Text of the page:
Who is the Candice Hoeppner for information technology owners?

I have sent a form letter to all Conservative MPs, and a derived letter to all NDP MP's asking the above question.

Thus far I haven't heard anything from Conservative MPs other than some acknowledging receipt.

I have received better response from the Official Opposition NDP. Jack Layton's staffer let me know that "MP Charlie Angus will continue on in his role as critic for digital issues". A few moments ago I received a voice call from Peter Stoffer himself to let me know to contact Charlie. Another MP staffer is looking into setting up an in-person meeting with a newly elected MP.

Attached below is a sample of the email I sent out:

Peter Arend Stoffer,
MP for Sackville--Eastern Shore

In the last parliament Conservative MP Candice Hoeppner represented the political battle to protect the interests of long gun owners from what many considered to be intrusive government regulation in the form of the long gun registry. The NDP caucus was mixed on this issue, partly divided by urban and rural constituencies and experiences.

Information technology owners need to find someone within the NDP caucus who can fight to protect our rights. My hope is that this issue will not be as contentious within the NDP, and won’t divide the caucus between technology neophytes and the more technologically advanced.

Allegedly to reduce abuses of information technology, there are proposals from a variety of governments including the current Conservative government and the previous Liberal government to put non-owner locks on information technology. The legalization and legal protection for non-owner locks prohibit the owner from changing the locks so that they can make their own software choices. This effectively prohibits owners from being in control of the technology for lawful and often socially beneficial purposes.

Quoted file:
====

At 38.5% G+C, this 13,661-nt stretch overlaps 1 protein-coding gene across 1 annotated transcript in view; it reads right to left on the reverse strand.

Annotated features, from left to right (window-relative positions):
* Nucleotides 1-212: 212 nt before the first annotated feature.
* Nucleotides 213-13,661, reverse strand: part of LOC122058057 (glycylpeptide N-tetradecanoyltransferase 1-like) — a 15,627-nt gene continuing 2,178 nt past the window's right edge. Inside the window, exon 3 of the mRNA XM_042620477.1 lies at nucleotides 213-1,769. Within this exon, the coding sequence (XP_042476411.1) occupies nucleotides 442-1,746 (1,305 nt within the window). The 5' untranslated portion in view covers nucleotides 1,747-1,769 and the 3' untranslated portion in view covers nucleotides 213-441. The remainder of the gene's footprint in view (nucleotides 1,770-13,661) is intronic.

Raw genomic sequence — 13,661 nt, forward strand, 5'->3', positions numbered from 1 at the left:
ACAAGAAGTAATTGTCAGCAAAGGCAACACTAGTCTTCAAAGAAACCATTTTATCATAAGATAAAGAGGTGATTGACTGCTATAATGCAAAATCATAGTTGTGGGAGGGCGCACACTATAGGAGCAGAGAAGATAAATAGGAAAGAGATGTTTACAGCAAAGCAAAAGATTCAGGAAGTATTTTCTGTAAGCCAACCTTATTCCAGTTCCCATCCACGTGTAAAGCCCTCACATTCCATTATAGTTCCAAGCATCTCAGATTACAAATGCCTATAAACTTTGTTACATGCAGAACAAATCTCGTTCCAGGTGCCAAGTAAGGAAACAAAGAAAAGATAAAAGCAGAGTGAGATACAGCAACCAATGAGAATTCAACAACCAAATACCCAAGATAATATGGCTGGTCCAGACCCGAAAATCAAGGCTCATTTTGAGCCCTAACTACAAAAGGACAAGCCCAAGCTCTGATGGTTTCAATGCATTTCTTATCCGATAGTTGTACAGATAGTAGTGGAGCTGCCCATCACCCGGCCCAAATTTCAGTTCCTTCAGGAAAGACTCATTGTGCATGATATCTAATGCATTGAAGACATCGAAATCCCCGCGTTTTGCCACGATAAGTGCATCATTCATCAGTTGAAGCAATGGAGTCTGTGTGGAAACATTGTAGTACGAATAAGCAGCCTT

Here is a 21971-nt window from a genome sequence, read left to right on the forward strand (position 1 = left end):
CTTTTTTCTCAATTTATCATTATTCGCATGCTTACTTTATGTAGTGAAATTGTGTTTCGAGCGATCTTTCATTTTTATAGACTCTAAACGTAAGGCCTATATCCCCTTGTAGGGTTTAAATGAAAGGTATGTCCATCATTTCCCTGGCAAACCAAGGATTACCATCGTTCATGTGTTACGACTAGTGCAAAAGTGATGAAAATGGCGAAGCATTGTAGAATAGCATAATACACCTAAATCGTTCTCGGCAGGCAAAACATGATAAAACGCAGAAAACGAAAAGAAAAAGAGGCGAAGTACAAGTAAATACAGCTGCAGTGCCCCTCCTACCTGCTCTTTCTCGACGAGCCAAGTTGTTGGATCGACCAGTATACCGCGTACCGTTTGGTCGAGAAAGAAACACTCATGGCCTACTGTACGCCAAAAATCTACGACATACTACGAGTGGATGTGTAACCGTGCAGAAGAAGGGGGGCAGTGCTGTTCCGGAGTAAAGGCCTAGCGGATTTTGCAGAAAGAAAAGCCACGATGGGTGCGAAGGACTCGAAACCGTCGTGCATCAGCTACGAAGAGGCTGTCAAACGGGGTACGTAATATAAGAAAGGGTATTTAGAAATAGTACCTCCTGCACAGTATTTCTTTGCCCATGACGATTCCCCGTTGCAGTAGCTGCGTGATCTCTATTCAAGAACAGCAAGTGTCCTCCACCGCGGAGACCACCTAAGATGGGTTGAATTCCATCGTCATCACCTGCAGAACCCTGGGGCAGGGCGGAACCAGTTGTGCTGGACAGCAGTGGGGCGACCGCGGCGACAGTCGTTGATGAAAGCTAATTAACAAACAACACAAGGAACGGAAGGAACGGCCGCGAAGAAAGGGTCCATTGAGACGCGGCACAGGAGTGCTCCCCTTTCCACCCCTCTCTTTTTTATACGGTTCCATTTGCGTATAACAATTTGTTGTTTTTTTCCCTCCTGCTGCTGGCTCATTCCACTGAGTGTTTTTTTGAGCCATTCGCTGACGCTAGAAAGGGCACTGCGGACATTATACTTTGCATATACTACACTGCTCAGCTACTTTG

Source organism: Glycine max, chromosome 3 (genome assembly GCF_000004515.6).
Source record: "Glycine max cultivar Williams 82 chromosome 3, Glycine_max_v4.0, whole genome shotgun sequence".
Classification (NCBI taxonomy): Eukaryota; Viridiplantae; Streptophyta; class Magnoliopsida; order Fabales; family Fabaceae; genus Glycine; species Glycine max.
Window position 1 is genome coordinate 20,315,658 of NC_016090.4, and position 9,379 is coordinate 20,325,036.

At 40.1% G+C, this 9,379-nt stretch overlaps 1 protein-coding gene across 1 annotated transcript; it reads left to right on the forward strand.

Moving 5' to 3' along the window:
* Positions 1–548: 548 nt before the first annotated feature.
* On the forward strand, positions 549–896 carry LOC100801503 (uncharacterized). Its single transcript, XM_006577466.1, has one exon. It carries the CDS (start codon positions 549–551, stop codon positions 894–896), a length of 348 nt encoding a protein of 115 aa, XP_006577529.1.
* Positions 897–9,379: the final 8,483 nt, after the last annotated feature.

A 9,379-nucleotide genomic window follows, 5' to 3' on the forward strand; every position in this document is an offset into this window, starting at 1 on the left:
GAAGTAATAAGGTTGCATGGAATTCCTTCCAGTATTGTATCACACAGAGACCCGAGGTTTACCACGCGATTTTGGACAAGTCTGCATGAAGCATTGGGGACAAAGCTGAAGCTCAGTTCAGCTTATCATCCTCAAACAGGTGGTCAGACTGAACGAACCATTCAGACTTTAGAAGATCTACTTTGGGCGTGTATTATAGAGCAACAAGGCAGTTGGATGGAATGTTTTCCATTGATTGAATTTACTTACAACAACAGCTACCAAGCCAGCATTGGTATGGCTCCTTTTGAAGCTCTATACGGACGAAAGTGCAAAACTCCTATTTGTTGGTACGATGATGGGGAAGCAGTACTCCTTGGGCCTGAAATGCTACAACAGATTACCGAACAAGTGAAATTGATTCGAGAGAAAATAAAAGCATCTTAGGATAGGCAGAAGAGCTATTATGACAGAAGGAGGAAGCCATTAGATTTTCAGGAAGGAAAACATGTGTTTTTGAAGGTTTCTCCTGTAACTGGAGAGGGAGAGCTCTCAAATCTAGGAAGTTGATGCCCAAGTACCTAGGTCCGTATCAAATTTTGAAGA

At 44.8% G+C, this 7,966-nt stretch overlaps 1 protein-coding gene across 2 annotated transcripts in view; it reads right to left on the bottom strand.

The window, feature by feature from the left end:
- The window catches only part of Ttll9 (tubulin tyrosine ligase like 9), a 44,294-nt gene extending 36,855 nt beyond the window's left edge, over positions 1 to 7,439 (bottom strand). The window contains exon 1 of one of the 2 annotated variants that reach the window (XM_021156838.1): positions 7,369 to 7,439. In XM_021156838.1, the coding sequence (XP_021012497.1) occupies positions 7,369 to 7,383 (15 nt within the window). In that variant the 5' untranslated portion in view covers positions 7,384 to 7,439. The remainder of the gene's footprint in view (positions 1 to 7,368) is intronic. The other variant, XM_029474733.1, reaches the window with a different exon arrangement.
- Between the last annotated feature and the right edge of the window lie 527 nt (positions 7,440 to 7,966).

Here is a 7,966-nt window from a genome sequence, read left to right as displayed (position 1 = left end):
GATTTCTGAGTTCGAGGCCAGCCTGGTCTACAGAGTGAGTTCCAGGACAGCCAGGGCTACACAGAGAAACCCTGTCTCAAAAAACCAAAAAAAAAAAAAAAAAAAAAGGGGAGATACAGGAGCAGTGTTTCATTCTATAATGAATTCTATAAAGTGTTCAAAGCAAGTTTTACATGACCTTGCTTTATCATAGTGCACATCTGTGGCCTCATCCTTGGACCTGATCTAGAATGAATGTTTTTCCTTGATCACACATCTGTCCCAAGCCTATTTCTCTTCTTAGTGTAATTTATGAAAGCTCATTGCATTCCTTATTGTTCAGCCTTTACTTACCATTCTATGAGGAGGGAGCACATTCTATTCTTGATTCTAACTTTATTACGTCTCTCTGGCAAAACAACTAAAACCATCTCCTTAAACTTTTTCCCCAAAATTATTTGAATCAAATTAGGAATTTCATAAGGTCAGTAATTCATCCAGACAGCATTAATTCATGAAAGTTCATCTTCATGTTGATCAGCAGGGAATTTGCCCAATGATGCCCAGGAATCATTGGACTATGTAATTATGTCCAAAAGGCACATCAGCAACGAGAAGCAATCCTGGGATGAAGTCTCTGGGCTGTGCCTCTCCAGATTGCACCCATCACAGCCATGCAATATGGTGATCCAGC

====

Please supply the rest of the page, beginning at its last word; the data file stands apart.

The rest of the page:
This goes far beyond mere registration of a multi-purpose tool that has the potential to be abused, but locks them up such that otherwise lawful uses are prohibited. I hope you will agree that abuses of computers are far less harmful to society than abuses of guns, and that computer owners should have their rights respected at least as much as (ideally much more than) gun owners.

I am looking to find a member or group of members within the NDP caucus who are willing to protect the interests of law abiding Information Technology owners in the same way that Ms. Hoeppner focused on the interests of law abiding long gun owners.

If you are this person, or have an idea of who this person may be within your caucus, please let me know. I live and work in Ottawa, and can be made available to you at your convenience.

Thank you.

Russell McOrmond
(Contact info at URL -- removed from blog posting)

I am providing some sample links to better understand the issue. Please note that while this issue has come up recently in the context of Copyright, that IT property rights is an issue that should be understood as separate from Copyright. Please don’t be distracted by this attempt at misdirection by specific corporate interest groups. There are many non-Copyright related activities which are restricted by non-owner locks, and even within Copyright the interests of both creators and audiences are best protected when citizens are in control of their own technology.

My intervention in front of the Bill C-32 committee to discuss this issue:
Meeting 17: March 8, 2011 11:04 a.m. - 12:46 p.m. (EST)
parl.gc.ca link

I ended my introduction with:
“For no other type of property would this be considered. We would never legally protect non-owner locks to all guns in a country where many are uncomfortable with the mere registration of long guns. We would never legally protect non-owner locks on our homes, alleging it was necessary to protect the insurance industry from fraud. We would never legally protect non-owner locks on our cars, allegedly to ensure that automobiles could never be used as a getaway vehicle.”

Petition to protect Information Technology property rights

Protecting property rights in a digital world

The long computer registry and IT control